Academic journal article Medium Aevum

Di Sal Man Alle Radebrechen: Todeswurdige Delikte Und Ihre Bestrafung in Text Und Bild der Codices Picturati Des Sachsenspiegels

Academic journal article Medium Aevum

Di Sal Man Alle Radebrechen: Todeswurdige Delikte Und Ihre Bestrafung in Text Und Bild der Codices Picturati Des Sachsenspiegels

Article excerpt

Friedrich Scheele, di sal man alle radebrechen: Todesivrdige Delikte und ihre Bestrafrng in Text und Bild der Codices picturati des Sachsenspiegels, I: Textband; II: Tafelband (Oldenburg: Isensee, 1992). 274 pp.; vi pp. + log plates. DM 190.

Friedrich Scheele's sumptuously reproduced dissertation comes from the Minster school of Professor Ruth Schmidt-Wiegand, the leading centre for research into early German legal codices. Pre-eminent among those are the four illustrated manuscripts (out of some 46o of the text) of Eike von Repgow's Sachsen..rspiegel. The present volume complements the Ig86 collection of essays on civil law edited by Schmidt-Wiegand, Text - Bild - Interpretation: Untersuchungen zu den Bilderhandschrften des Sach.renspiegels.

The opening chapter addresses the background, authorship and dating of the work and of the four illustrated manuscripts, and latest opinion on the relationship between them. The account of the legal background cogently places the Sachsenspiegel in a line of development of the criminal law marking the attempt to control the recourse to feuding, and the decline of the early medieval conception of personal justice through atonement or compensation, e.g. payment of wergild, in favour of a penal system. There follows a detailed classification and analysis of the treatment of the different capital crimes that might be punishable by death: homicide, rape, adultery, heresy, witchcraft, theft, arson and forgery. Some forms of criminal behaviour have quite different connotations from those of today, so that poisoning and magic are linked to lack of religious belief, and the treatment of rape reflects the transition from the early medieval conception of rape and abduction as identical, to their gradual differentiation from the thirteenth century on. The hierarchical patterns of medieval thought logically led to the theft of corn by day being punishable by beheading, by night by the more humiliating hanging; and the death penalty for a wife's adultery must be set not only against the qualified instances in the Sachsen,piegel stipulating the same penalty even for an adulterous husband, but also against the background in early Germanic law, according to which only a woman was considered capable of committing the offence at all. …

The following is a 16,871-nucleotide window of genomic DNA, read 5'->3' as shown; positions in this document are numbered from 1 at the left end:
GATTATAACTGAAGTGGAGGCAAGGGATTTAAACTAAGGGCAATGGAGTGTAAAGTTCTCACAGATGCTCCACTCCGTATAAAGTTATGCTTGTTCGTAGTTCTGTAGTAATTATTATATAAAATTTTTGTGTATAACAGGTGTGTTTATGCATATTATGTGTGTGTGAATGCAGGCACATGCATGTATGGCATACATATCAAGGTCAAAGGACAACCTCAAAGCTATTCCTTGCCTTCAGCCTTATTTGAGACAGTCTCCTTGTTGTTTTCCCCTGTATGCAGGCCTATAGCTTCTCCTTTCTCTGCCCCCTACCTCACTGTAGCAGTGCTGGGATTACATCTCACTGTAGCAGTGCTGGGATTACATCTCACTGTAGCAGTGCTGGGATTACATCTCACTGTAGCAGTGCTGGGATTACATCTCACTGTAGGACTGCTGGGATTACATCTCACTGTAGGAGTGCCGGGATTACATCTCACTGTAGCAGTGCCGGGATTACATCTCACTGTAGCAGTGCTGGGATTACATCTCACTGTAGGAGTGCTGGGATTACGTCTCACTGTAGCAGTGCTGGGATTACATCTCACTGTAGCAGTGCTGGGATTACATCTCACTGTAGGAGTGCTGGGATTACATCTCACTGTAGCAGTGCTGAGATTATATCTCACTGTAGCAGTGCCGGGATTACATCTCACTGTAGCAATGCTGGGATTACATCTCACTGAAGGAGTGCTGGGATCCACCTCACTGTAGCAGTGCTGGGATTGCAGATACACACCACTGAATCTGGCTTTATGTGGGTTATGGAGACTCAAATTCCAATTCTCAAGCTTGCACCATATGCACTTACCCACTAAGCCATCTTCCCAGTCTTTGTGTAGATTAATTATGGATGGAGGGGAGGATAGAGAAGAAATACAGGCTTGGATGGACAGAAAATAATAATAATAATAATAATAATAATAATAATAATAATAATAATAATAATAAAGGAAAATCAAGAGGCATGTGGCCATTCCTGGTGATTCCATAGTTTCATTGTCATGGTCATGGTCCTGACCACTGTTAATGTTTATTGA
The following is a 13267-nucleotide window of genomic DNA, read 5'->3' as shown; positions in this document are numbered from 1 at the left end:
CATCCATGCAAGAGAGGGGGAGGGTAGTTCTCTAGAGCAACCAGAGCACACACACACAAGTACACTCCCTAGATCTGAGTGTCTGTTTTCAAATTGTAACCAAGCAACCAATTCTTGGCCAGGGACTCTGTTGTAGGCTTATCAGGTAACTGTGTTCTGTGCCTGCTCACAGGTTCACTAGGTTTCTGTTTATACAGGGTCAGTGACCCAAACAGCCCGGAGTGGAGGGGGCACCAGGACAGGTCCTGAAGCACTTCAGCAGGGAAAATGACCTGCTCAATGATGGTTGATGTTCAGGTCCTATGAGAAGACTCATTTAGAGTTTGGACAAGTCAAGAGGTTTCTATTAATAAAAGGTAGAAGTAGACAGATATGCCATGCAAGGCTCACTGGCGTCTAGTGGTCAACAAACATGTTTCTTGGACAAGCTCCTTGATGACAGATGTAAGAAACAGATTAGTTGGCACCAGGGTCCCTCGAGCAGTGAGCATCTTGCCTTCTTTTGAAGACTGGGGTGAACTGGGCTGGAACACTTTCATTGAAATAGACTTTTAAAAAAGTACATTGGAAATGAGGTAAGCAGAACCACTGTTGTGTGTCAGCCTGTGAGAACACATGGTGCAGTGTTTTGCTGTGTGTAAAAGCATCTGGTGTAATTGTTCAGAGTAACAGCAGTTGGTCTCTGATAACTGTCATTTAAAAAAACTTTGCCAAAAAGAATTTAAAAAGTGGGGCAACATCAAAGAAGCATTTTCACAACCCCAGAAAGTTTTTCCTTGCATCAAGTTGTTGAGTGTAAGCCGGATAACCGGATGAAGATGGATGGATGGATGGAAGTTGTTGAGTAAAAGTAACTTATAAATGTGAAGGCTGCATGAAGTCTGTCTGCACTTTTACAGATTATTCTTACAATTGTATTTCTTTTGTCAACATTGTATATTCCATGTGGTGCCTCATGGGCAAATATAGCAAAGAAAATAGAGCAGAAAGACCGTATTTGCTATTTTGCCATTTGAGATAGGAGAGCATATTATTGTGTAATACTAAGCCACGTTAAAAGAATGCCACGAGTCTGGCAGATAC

Search by... Author
Show... All Results Primary Sources Peer-reviewed

Oops!

An unknown error has occurred. Please click the button below to reload the page. If the problem persists, please try again in a little while.